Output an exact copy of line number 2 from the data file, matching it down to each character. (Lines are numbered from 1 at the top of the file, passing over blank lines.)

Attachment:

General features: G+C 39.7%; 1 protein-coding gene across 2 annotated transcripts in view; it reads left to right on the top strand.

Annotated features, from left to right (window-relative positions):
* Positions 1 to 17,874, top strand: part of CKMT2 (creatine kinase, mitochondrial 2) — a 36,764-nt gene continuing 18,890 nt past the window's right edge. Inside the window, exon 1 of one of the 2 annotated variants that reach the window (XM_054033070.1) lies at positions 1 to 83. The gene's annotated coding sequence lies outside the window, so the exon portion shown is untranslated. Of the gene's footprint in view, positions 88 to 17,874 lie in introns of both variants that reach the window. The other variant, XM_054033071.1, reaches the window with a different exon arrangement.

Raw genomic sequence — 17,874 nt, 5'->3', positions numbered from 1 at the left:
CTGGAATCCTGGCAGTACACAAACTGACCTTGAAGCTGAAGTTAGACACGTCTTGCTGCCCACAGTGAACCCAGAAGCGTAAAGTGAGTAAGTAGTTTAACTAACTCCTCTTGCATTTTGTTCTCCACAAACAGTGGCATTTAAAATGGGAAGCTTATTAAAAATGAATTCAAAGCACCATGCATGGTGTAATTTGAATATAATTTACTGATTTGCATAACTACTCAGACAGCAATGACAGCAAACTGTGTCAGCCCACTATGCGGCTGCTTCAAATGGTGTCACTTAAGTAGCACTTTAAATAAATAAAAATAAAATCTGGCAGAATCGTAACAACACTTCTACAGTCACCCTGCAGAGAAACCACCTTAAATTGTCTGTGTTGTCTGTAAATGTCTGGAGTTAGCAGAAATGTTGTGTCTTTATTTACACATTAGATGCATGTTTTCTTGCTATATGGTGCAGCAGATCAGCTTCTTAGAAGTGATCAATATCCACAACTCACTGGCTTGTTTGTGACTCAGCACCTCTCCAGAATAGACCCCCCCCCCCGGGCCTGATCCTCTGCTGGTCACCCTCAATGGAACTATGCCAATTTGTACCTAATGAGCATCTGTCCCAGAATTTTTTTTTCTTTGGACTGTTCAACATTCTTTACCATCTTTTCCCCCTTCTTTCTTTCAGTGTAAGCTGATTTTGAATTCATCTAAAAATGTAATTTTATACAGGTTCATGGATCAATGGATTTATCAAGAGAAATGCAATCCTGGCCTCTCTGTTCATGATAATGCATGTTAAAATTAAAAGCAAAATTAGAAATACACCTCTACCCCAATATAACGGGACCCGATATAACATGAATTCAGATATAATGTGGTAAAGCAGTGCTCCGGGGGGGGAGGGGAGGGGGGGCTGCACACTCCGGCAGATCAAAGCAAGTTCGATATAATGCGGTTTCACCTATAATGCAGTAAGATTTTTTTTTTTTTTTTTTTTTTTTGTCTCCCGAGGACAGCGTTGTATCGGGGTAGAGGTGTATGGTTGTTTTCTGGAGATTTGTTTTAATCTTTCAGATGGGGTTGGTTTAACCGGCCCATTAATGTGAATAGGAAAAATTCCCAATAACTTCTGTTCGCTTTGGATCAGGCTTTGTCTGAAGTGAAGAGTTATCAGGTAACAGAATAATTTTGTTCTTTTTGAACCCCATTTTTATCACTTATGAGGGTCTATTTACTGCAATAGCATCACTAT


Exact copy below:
Annotated features, from left to right (window-relative positions):